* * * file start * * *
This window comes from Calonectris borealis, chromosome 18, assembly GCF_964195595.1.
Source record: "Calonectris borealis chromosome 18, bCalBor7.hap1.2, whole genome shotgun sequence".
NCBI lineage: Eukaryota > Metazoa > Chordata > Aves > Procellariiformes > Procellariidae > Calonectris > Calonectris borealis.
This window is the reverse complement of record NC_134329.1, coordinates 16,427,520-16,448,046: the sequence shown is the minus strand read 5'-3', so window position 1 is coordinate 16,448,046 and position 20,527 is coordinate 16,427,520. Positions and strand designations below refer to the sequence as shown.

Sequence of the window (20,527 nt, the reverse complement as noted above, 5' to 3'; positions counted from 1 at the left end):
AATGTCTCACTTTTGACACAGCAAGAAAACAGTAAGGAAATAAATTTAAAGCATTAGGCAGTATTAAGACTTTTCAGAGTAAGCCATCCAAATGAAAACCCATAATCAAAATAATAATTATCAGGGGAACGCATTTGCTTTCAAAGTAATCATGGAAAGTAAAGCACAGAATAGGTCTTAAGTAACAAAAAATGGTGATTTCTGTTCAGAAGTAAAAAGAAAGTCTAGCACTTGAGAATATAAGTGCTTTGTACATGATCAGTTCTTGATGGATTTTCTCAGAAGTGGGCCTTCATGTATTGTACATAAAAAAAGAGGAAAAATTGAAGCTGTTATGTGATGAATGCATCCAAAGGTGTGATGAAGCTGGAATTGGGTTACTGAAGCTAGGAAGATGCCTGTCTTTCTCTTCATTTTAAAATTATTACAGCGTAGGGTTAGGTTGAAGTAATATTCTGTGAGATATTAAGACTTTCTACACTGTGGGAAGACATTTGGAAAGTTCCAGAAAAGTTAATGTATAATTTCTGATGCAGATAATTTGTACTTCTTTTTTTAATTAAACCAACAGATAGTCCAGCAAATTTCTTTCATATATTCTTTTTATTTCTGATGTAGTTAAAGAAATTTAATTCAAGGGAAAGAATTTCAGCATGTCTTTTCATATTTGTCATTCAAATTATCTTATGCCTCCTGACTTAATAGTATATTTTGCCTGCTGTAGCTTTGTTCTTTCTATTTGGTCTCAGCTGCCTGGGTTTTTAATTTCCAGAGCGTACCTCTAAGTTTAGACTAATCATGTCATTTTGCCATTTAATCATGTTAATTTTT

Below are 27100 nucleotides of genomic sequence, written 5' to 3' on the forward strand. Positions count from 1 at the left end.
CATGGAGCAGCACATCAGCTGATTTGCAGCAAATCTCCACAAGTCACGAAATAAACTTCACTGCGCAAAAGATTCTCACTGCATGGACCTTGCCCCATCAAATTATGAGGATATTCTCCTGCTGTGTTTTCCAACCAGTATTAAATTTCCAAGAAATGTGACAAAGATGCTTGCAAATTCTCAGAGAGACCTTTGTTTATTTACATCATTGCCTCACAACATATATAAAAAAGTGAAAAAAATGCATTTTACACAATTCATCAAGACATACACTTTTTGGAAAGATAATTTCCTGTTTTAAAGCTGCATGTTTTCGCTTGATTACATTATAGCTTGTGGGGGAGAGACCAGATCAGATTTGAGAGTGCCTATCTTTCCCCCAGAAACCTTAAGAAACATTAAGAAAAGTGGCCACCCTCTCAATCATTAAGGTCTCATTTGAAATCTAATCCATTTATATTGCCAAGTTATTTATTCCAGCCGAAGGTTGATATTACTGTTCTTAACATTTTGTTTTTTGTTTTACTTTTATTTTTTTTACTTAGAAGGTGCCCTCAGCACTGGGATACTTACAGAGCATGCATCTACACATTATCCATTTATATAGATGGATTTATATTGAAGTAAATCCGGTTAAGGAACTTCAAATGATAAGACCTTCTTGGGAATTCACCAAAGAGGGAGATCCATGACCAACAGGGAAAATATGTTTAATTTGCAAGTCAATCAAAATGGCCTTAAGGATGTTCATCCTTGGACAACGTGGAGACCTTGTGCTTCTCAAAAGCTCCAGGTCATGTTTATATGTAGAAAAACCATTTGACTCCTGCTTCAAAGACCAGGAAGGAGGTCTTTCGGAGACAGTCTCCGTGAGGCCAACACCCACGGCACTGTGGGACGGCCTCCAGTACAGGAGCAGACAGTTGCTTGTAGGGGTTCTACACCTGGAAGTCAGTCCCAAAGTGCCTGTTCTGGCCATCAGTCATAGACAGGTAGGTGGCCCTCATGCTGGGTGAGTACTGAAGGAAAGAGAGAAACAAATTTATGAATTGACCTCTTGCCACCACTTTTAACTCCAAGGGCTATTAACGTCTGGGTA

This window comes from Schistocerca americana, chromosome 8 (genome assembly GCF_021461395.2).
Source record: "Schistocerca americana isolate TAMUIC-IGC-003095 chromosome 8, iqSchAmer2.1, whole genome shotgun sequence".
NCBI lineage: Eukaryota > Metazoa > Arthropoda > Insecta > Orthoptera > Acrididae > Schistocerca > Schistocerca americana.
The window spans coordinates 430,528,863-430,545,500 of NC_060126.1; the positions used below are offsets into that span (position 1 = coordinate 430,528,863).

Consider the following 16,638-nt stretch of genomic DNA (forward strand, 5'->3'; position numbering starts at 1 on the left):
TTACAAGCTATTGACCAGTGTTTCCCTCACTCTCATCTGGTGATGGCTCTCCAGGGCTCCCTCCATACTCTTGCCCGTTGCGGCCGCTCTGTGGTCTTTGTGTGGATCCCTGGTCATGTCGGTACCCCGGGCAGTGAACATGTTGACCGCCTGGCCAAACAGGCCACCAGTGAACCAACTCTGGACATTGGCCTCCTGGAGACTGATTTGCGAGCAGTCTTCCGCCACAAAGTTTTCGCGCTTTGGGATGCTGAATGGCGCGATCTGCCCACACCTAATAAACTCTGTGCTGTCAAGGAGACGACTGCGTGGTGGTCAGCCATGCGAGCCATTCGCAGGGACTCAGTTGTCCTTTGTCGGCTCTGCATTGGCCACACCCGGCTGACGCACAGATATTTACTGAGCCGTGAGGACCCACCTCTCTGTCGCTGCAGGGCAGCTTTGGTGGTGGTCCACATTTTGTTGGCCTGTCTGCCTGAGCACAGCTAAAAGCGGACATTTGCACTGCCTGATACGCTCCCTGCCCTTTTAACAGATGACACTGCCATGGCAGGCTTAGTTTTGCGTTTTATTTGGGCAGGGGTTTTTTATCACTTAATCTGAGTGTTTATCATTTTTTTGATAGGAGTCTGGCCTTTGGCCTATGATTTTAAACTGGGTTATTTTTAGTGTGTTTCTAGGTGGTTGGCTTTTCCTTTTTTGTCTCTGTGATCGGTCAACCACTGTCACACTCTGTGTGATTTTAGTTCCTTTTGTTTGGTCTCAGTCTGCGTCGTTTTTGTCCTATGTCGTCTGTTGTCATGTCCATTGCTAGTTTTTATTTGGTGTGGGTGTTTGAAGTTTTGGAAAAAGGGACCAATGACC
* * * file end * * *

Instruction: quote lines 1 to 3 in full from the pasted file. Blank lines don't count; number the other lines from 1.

This window comes from Calonectris borealis, chromosome 18, assembly GCF_964195595.1.
Source record: "Calonectris borealis chromosome 18, bCalBor7.hap1.2, whole genome shotgun sequence".
NCBI lineage: Eukaryota > Metazoa > Chordata > Aves > Procellariiformes > Procellariidae > Calonectris > Calonectris borealis.